|82||GATX 5019||Butane (pressurized liquefied gas)||Trinity Tank Car||06/18/1998||112J340W||0.625", standard TC128, grade B||0.625", standard TC128, grade B||(1) 280.5 psi
Venting and ignited
|85||NOKL 570585||Empty (boxcar)||—||—||—||—||—||—|
|86||CRLE 119731||Empty (boxcar)||—||—||—||—||—||—|
|87||TR 150202||Empty (boxcar)||—||—||—||—||—||—|
|88||CGTX 65130||Butane (pressurized liquefied gas) (residue)||Trinity Industries||03/01/1996||112J340W||0.625", standard TC128, grade B||0.625", standard TC128, grade B||(1) 280.5 psi|
Appendix B – Specifications for DOT-111 tank cars built to standard CPC-1232
DOT-111 general-service tank cars constructed according to the Association of American Railroads (AAR) “CPC-1232” standard must comply with the applicable requirements outlined in the AAR's Casualty Prevention Circular (CPC) 1232 issued on 31 August 2011, including the following provisions:
Class 111 tank cars used to transport packing Group I and II materials with the proper shipping names “petroleum crude oil,” “alcohols, n.o.s.,” and “ethanol and gasoline mixture” must have heads and shells constructed of normalized TC128 Grade B steel or normalized A516-70 steel. Tank car heads must be normalized after forming, unless approval is granted by the AAR Executive Director of Tank Car Safety on the basis that a facility has demonstrated that its equipment and controls provide an equivalent level of safety. For tanks constructed of normalized TC128 Grade B steel, non-jacketed tanks must be at least ½ in. thick and jacketed cars must be at least 7/16 in. thick. For tanks constructed of normalized A516-70 steel, non-jacketed cars must be at least 9/16 in. thick and jacketed cars must be at least ½ in. thick. In all cases the cars must be equipped with at least ½ in. half-head shields.Footnote 18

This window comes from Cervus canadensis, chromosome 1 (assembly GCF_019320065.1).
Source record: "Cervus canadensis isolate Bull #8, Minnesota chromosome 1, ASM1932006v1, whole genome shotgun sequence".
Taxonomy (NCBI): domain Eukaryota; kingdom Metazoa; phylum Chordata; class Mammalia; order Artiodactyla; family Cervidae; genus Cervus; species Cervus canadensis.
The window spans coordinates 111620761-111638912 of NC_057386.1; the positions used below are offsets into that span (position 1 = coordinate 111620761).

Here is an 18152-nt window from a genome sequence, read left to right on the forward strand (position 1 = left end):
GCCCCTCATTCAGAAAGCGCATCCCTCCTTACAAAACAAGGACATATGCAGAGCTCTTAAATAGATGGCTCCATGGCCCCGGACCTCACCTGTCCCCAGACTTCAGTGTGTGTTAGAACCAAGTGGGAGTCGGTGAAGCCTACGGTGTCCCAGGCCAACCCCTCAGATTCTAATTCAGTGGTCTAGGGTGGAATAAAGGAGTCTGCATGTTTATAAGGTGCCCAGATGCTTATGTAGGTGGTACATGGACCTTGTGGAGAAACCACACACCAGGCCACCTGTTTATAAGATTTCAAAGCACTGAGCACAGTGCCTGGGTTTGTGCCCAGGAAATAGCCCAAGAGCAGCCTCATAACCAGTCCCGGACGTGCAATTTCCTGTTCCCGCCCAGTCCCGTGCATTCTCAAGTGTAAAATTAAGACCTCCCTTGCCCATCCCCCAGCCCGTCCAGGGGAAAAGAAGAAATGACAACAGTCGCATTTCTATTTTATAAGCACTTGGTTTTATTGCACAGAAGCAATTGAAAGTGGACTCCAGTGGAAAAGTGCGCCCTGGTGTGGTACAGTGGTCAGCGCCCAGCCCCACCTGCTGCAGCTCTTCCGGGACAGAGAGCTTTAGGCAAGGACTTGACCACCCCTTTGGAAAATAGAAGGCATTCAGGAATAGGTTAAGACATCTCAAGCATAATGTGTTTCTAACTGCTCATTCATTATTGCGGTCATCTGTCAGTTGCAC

Appendix C – Occurrences illustrating the vulnerability of Class 111 tank cars
Other occurrences led to spills after tank cars were punctured or breached following a collision, impact or pile-up, including:
Appendix D – Comparative table of TC/DOT-111 and TC-117 tank car characteristics
|Specifications||Existing older TC/DOT-111 tank cars||TC/DOT-111/TP14877 built since 2011 to the standard published in Part II of the Canada Gazette on 02 July 2014||TC-117|
|1. Head shields||No||Half||Full|
|2. Top fitting protection||Optional||Mandatory||Mandatory|
|3. Thermal protection (jacket)||Optional||Optional||Mandatory|
|4. Steel thickness||11.1 mm (7/16 inch)||12.7 mm (½ inch) for non-jacketed cars
11.1 mm (7/16 inch) for jacketed cars
|14.3 mm (9/16 inch)|
|5. Electronically controlled pneumatic brake system||No||No||NoFootnote *|
|6. Performance standard for bottom outlet valves||No||No||Yes|
|7. Performance standard for thermal protection, top fitting protection and tank head and shell resistance to puncture||No||No||Yes|
- Footnote *
Transport Canada indicated its intention, following consultations, to consider including braking provisions, such as electronically controlled pneumatic (ECP) brakes, in train operating rules as opposed to the new TC-117 tank car standard.